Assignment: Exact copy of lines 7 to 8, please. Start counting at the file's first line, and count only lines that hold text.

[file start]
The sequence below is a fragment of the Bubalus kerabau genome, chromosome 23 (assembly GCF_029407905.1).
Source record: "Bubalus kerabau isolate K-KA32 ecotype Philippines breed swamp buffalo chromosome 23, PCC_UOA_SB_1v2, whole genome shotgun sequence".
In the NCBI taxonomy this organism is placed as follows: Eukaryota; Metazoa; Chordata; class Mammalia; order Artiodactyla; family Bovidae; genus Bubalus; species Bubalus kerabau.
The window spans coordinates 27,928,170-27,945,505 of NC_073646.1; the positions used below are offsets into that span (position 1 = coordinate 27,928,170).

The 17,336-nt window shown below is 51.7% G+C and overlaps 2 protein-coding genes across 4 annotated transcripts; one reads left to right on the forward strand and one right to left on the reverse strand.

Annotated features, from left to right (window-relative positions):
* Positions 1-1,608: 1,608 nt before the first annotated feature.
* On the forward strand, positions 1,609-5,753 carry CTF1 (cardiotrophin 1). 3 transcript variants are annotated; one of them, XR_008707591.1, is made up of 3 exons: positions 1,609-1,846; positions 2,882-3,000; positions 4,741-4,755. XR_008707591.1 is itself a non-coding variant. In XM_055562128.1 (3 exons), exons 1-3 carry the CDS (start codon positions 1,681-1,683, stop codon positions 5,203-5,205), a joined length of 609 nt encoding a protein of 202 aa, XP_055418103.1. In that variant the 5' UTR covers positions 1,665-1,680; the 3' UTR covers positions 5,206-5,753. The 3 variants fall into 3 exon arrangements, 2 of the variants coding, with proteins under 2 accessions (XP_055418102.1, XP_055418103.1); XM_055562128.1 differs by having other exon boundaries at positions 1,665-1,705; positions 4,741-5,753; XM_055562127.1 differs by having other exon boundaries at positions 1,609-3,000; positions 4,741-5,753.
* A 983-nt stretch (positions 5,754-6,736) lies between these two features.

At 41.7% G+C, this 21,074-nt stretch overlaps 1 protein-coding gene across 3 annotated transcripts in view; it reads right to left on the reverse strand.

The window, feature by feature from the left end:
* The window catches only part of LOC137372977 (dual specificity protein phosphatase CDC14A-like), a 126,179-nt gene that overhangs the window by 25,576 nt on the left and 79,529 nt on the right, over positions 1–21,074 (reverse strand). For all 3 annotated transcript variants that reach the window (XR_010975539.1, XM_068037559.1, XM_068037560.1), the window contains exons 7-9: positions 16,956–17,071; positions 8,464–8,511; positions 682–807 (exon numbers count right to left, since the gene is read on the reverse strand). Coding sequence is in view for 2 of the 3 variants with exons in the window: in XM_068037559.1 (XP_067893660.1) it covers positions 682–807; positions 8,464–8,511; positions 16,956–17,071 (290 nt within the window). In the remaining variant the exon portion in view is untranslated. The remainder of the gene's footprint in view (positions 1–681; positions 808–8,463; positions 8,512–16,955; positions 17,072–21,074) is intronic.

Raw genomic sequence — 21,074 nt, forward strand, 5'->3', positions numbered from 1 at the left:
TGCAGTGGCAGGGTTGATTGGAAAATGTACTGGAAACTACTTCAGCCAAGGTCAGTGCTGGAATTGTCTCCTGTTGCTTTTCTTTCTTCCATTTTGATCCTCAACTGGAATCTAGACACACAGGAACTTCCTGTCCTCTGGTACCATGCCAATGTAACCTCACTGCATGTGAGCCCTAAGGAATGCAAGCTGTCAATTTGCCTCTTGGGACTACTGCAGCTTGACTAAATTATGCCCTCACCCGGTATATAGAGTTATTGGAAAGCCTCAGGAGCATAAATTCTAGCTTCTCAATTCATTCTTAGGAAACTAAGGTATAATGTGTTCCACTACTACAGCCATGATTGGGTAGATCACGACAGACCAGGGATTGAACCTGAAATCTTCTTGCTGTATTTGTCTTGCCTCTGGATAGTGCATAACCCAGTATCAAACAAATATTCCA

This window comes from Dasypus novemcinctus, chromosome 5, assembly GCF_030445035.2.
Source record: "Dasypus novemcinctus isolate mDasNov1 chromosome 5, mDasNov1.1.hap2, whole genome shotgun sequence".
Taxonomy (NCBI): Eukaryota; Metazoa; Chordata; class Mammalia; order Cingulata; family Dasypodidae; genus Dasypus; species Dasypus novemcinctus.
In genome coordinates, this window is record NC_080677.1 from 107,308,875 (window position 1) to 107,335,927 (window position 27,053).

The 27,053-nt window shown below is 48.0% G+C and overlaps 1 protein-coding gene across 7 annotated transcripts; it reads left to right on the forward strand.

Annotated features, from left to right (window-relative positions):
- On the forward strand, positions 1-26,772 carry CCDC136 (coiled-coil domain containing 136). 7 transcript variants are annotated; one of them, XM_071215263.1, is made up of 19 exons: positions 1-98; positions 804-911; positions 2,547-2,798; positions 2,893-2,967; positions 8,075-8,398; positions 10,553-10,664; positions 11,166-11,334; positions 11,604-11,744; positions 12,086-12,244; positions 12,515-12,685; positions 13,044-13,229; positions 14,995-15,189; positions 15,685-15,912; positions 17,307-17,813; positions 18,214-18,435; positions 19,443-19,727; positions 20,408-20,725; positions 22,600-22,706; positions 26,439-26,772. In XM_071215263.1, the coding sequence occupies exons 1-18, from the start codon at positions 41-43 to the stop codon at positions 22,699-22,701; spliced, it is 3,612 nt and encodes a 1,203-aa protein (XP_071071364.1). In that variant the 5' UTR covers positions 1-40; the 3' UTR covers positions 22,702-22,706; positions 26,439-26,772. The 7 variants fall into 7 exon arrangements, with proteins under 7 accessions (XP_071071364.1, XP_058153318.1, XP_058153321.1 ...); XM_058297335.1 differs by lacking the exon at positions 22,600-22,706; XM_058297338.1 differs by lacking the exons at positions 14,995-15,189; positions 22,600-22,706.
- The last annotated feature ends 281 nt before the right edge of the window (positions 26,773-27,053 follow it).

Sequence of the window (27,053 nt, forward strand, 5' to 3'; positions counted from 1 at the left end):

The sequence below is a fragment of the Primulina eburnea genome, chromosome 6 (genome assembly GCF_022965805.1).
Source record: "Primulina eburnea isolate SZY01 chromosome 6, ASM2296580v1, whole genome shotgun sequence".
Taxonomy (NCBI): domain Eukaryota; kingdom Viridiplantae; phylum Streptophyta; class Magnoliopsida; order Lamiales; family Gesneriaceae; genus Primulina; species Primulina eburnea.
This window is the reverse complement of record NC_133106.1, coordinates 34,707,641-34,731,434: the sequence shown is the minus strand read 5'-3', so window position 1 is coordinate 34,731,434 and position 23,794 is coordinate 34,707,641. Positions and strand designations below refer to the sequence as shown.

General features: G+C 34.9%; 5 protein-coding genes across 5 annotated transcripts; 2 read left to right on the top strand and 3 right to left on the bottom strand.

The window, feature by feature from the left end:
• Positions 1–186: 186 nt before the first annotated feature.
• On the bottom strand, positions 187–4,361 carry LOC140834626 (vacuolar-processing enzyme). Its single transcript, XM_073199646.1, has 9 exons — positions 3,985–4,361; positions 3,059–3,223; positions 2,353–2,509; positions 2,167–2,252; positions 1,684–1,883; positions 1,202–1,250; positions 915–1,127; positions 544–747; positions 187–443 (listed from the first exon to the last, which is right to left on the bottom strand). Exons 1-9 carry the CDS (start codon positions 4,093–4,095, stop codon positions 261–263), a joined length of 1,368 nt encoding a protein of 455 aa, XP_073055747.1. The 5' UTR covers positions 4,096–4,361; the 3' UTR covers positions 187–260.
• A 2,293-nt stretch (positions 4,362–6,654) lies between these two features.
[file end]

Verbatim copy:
* Positions 1-1,608: 1,608 nt before the first annotated feature.
* On the forward strand, positions 1,609-5,753 carry CTF1 (cardiotrophin 1). 3 transcript variants are annotated; one of them, XR_008707591.1, is made up of 3 exons: positions 1,609-1,846; positions 2,882-3,000; positions 4,741-4,755. XR_008707591.1 is itself a non-coding variant. In XM_055562128.1 (3 exons), exons 1-3 carry the CDS (start codon positions 1,681-1,683, stop codon positions 5,203-5,205), a joined length of 609 nt encoding a protein of 202 aa, XP_055418103.1. In that variant the 5' UTR covers positions 1,665-1,680; the 3' UTR covers positions 5,206-5,753. The 3 variants fall into 3 exon arrangements, 2 of the variants coding, with proteins under 2 accessions (XP_055418102.1, XP_055418103.1); XM_055562128.1 differs by having other exon boundaries at positions 1,665-1,705; positions 4,741-5,753; XM_055562127.1 differs by having other exon boundaries at positions 1,609-3,000; positions 4,741-5,753.